Search This Blog

Sunday, May 15, 2011

Return of the Quack (Midterm Project Critique)

I had to write a critique for my midterm project Return of the Quack. I went on to enter this video into MultiVisions 2011. MultiVisions is an annual contest/showcase in the Telecommunications Department at Indiana University, Bloomington. I didn't win the "Graphics for Video" category, but I was a runner-up. Below, you'll find what I had to say about my project.

3 March 2011
Midterm Project Critique
            My midterm project is based on a photography project I had last spring semester. Last spring, I made a black and white, film noir inspired “photonovel” or a comic book with photographs. Unfortunately, because it is not a digital photography project, the pictures are not online. They are posted in a black sketchbook as part of a “detective’s file.” The story follows Detective John Wilson Hart as he battles corruption and other metropolitan issues in a New York police district. I started telling the story with his last case file where he is killed by Madam Madeline King at the end so the midterm project is a continuation of the storyline. John’s older brother Dr. Calvin Lloyd Hart takes over John’s business in an effort to bring down the people who murdered him.
The 30 second video is an advertisement notifying “fans” of the John Wilson Hart series when the next installment is going to be released via date and website. The ad is supposed to be dramatic, intriguing, and mysterious as the story introduces Dr. Hart. Upon watching it, fans will browse the website and buy the novel whereas nonfans will be inspired to learn more about the series. To make this dramatic ad, I used several tools in Photoshop and After Effects.
In Photoshop, I composed the backdrop and bloodstained badge. Using online tutorials, I made the foggy and rainy night scene using layers and various filters. For the rain, I used “add noise” and motion blur followed by levels under the adjustment settings. Finally, I added film grain to make it look like rain from a Frank Miller novel. Next, I created the silhouette of a man using an existing picture I found via a Google search.  This was the original picture:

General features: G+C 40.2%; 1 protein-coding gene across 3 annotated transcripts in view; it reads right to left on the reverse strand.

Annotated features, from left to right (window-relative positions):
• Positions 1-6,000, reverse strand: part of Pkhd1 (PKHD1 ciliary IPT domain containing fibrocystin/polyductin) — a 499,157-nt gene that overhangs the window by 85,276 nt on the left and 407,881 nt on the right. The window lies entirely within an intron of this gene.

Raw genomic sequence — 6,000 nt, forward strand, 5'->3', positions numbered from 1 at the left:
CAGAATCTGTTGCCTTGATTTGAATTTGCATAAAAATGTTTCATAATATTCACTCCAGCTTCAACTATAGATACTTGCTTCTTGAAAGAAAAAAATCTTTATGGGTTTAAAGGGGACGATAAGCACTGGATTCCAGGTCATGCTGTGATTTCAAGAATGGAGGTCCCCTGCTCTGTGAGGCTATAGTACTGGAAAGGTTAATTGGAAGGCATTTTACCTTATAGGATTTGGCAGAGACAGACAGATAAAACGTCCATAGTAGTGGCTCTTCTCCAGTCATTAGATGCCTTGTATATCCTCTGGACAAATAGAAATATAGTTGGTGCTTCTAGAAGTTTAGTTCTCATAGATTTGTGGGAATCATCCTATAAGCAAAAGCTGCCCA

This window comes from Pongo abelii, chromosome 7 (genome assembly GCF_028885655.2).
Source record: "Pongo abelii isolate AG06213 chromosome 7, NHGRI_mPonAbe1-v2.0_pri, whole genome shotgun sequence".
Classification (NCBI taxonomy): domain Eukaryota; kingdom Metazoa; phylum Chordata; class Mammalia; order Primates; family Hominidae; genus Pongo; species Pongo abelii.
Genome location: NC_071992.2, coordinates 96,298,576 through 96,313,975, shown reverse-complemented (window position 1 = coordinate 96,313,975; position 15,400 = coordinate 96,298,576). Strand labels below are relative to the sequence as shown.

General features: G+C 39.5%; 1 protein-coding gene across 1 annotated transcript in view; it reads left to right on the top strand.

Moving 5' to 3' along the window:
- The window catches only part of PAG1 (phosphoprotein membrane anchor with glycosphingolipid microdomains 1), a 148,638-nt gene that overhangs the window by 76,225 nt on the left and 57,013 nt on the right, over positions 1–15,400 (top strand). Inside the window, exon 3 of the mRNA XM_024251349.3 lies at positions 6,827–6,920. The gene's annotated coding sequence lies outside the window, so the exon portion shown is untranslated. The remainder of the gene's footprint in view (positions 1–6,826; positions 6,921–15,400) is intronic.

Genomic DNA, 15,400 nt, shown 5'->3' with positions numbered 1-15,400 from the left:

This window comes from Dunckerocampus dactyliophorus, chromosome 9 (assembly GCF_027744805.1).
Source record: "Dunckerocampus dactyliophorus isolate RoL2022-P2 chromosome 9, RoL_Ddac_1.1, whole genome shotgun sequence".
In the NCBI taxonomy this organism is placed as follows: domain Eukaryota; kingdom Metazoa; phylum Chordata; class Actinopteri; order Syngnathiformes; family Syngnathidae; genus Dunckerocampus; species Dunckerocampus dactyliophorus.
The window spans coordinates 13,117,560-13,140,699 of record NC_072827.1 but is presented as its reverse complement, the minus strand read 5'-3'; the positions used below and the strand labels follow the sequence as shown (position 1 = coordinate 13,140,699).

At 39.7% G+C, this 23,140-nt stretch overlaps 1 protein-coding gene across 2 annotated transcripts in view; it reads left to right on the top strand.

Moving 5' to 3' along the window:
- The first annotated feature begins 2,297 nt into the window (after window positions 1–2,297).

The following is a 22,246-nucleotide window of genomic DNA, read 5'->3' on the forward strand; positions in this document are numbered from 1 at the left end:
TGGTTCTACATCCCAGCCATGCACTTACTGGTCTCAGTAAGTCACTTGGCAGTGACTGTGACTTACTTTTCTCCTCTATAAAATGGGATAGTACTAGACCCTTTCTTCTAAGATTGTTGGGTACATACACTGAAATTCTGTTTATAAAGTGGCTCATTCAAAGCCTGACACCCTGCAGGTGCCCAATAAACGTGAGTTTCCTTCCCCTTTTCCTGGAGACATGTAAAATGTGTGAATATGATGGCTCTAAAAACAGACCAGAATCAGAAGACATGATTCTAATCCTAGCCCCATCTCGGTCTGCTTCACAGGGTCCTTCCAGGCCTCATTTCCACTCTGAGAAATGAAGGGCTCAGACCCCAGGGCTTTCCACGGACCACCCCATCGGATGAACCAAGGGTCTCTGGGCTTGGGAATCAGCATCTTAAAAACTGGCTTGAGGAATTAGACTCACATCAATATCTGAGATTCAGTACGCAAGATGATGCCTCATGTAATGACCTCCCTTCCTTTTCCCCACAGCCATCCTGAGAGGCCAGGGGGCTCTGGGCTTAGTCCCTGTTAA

I chose this picture because it was very large, had a white background that I could easily cut out, and had a subject in a simple pose wearing a fedora. This picture was perfect for my silhouette. I used the following layer properties: drop shadow, inner shadow, outer shadow, and stroke to turn this photo into a silhouette. I added a new layer, rendered clouds and then liquefied them to get my fog.  Finally, I used color, blend modes, and layer orders to get the right composition. The words were also made in Photoshop but in a separate file so that I can animate them easily. Besides the night scene, I made a bloodstained badge through an online Photoshop tutorial that utilized shapes, colors, layers, layer properties, burn tools, smudge tools, and varying opacities. Once I finished all of these elements I animated them in After Effects.
            My use of After Effects was strictly for animation. I did not create anything new in the program. I animated mostly words using the chapter “Textacy” from the course book. I animated the position, opacity, tracking, motion blur, scale, and leading to achieve a typing effect which adds to my crime drama themed book. I animated the title “Return of the Quack” using position and scale. Besides the text, I animated the badge’s position and rotation to make it look like it was rolling on the ground.
 My sounds were apple loops from Soundtrack Pro. It’s supposed to sound like Dr. Hart is walking in a thunderstorm until he meets Madam King. He says a “witty line” (“The Doctor will see you, Madam”) and cocks a gun. I personally thought everything sounded cool and worked for my theme, but I could have improved my image by adding vocals (i.e. a narrator’s and Dr. Hart’s) to the track. 
 Overall, I am satisfied with my 30 second ad, but I could improve it in numerous ways. I could have created the background in After Effects. The background was the most frustrating part of the project because it looked fine in the program but when outputted it looked compressed. I imported the background as Photoshop layers and as a TIFF besides rending out in higher quality (i.e. as an animation file), but nothing seems to work. My background is the only part I would definitely change if I had figured out how to create it in After Effects. Unfortunately, the book didn’t give me ideas on how to achieve this, and the few tutorials I did find required cameras, plug-ins, or tools beyond my understanding and skill. Besides the background, I would have added vocals, slowed down the badge, manipulated a photo I owned (to make it 100% legal) and changed the pacing of my text (because it was very slow). In conclusion, I have learned a lot more about After Effects and Photoshop, and though I did use a lot of Photoshop to make the commercial, the techniques I learned such as burn, smudge, and liquidfy might be transferrable to After Effects. Now that I know what tools exist I must find them in After Effects.

No comments:

Post a Comment